The real hero of Iron Man 3 isn’t Tony Stark but the film’s director and co-screenwriter, Shane Black. Movie buffs know him as the author of the slam bang action classics Lethal Weapon, The Long Kiss Goodnight, The Last Boy Scout and Kiss Kiss Bang Bang. That last film gave Robert Downey Jr. one of his best roles and paved the way for his big comeback as a Marvel super hero. Now, Downey Jr. returns the favor by reuniting with Black, whose input makes this a fuller, wilder and funnier sequel than the disappointing Iron Man 2.
Stark is suffering from sleep deprivation and is rattled by the threats of a terrorist who calls himself The Mandarin (played by Ben Kingsley). While Stark’s girlfriend and business partner (Gwyneth Paltrow) is being wooed by a smooth scientist (Guy Pearce), Stark is revisited by a former lover (Rebecca Hall) whose reappearance occurs just as his life begins to unravel.
Downey Jr. is, again, wonderful, clearly relishing both the movie star treatment the role grants him and the unique challenges the character presents this time out. The Mandarin seems like a misstep initially (he’s neither scary nor the most intriguing figure on screen), until we see the unique way Kingsley and the story utilize the character in the third act. Pearce looks like he’s having as much a blast as Downey Jr. in a flamboyant role and Hall is excellent in a crucial turn. I would have liked more of Don Cheadle, and Paltrow seems obligated to playing the damsel in distress in these movies.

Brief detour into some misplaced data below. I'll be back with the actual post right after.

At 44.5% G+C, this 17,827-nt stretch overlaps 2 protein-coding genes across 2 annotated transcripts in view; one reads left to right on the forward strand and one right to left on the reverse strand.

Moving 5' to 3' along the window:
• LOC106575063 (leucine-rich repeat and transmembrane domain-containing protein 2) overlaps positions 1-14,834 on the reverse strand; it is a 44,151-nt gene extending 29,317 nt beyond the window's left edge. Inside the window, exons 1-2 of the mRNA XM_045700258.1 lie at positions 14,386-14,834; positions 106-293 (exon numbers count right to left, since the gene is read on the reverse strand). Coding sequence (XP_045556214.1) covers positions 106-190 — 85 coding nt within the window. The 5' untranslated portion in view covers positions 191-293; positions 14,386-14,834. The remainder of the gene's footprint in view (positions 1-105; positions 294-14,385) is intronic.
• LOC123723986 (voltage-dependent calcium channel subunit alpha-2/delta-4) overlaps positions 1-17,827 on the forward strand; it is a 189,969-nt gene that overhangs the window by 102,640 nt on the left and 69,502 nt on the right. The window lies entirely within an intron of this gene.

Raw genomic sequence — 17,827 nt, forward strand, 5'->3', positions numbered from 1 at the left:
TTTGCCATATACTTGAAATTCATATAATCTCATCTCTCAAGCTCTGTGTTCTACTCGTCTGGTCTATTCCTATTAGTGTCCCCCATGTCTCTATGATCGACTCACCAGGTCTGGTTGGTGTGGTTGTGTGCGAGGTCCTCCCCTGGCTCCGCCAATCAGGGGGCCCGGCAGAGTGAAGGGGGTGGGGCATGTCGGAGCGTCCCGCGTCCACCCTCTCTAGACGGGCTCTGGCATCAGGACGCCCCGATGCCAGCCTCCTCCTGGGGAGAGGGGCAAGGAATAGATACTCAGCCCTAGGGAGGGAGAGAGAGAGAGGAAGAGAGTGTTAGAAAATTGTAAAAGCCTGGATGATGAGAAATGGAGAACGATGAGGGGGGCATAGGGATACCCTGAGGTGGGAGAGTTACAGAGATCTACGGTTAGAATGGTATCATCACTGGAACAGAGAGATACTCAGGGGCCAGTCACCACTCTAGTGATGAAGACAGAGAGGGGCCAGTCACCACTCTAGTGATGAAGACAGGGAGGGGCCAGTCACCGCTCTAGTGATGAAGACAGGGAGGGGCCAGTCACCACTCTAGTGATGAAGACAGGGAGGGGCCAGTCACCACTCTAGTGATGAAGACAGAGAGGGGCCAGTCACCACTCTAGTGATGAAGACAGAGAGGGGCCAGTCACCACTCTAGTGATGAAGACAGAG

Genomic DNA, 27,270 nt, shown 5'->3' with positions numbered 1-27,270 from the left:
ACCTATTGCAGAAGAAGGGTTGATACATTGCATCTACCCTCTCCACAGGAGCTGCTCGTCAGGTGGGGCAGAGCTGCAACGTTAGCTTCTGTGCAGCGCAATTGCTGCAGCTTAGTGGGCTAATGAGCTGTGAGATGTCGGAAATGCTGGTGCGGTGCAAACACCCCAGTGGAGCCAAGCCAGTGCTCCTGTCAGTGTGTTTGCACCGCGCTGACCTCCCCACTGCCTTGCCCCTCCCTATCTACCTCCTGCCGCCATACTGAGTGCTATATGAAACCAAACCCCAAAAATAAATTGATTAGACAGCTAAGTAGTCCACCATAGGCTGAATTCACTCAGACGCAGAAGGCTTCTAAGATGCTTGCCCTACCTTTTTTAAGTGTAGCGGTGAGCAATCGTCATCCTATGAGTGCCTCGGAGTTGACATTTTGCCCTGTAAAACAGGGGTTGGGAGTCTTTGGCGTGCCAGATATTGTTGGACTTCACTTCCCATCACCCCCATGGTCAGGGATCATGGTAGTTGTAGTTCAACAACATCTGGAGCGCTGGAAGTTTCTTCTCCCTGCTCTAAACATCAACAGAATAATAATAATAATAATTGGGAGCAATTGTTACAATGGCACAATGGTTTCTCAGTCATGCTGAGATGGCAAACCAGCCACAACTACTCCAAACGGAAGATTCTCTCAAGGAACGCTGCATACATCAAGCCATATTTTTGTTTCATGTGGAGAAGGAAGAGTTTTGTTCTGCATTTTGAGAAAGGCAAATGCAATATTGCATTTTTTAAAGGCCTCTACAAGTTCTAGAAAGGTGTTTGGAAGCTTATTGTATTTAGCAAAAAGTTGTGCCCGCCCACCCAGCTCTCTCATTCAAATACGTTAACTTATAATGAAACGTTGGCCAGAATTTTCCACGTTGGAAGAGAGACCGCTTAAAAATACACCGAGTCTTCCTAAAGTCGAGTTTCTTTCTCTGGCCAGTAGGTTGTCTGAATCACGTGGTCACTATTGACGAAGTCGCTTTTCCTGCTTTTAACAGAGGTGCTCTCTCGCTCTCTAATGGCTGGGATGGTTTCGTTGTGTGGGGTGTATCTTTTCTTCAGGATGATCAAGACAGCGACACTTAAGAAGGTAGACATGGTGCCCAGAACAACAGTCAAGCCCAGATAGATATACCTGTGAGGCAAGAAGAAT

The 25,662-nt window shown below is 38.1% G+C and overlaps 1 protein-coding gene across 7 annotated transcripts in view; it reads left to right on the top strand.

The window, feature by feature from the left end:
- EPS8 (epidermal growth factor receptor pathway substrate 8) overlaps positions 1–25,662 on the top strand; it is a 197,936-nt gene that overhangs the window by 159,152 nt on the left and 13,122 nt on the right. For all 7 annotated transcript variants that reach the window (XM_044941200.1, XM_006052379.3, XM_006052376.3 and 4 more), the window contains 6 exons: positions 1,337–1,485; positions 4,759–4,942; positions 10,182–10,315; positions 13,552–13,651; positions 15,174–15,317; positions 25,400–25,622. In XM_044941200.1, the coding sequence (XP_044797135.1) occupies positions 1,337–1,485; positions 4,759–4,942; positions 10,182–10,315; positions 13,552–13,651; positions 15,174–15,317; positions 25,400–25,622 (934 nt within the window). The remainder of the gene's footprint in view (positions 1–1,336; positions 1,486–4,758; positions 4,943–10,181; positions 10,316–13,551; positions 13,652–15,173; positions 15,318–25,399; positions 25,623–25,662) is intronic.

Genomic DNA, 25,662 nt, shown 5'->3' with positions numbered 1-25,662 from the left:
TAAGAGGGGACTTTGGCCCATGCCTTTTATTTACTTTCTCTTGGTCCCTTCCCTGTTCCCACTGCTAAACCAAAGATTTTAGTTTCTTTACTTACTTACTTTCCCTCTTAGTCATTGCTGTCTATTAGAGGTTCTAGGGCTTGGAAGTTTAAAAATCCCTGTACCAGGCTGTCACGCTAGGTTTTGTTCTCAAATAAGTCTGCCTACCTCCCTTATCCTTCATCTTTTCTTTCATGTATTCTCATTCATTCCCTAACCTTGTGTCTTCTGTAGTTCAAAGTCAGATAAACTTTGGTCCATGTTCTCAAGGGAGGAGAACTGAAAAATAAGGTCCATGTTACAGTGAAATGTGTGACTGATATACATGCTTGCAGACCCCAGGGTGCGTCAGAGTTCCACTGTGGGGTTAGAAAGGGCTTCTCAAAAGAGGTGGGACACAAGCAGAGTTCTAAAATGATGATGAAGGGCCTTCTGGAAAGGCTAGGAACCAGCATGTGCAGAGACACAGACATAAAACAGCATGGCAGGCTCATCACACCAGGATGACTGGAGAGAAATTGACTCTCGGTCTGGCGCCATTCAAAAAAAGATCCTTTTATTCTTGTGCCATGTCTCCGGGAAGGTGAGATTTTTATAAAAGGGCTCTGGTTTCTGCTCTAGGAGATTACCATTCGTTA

Clocking in at 130 minutes, it’s quite long, with multiple subplots that are carefully tied together but still fight for equal screen time. Black and co-screenwriter Drew Pearce keep this from being formulaic and conventional, though the product placements and a scene set at the Mann’s Chinese Theater smack of commercialism. While made for kids, it may be too intense and adult for many of them, a problem and asset with Black’s cult classic debut film, The Monster Squad.
While not the TKO that the original was, it shares a keen focus on character and still thrills your socks off with the action and special effects. A sequence involving Air Force One features a show stopper of a set piece, on the level with James Cameron’s greatest spectacles.
The story combines the best aspects of Black’s former glories, including an grand finale that would be at home in Lethal Weapon and, another Black trademark, it absurdly takes place during Christmas. Even the iffy inclusion of a child sidekick mostly works, due to the way Black (and Stark) take a cynical, amusingly unsentimental approach.
This is a strange movie, and the strangeness is to the film’s benefit. There are some off-the-wall touches here that would be unique in any movie, let alone one based on a comic book. You haven’t seen anything quite like this, a refreshing quality for a lavish, comic book sequel. While The Avengers is mentioned a few times, this is a stand-alone story, with even the expected (and delightful) post credits scene nicely wrapping up the story. Unlike the overly busy Iron Man 2, this movie isn’t cluttered with set ups for future films.
I wasn’t crazy about Thor or Captain America, which were too silly and cornball to take at all seriously. With Iron Man, Stark is one of the unusual comic book heroes who is even more interesting when he isn’t in his superhero attire. There’s plenty of action but there’s also more of Downey Jr. as Stark and that distinction makes a world of difference.
IRON MAN 3
★ ★ ★ ★
Rated PG-13 / 130 Min.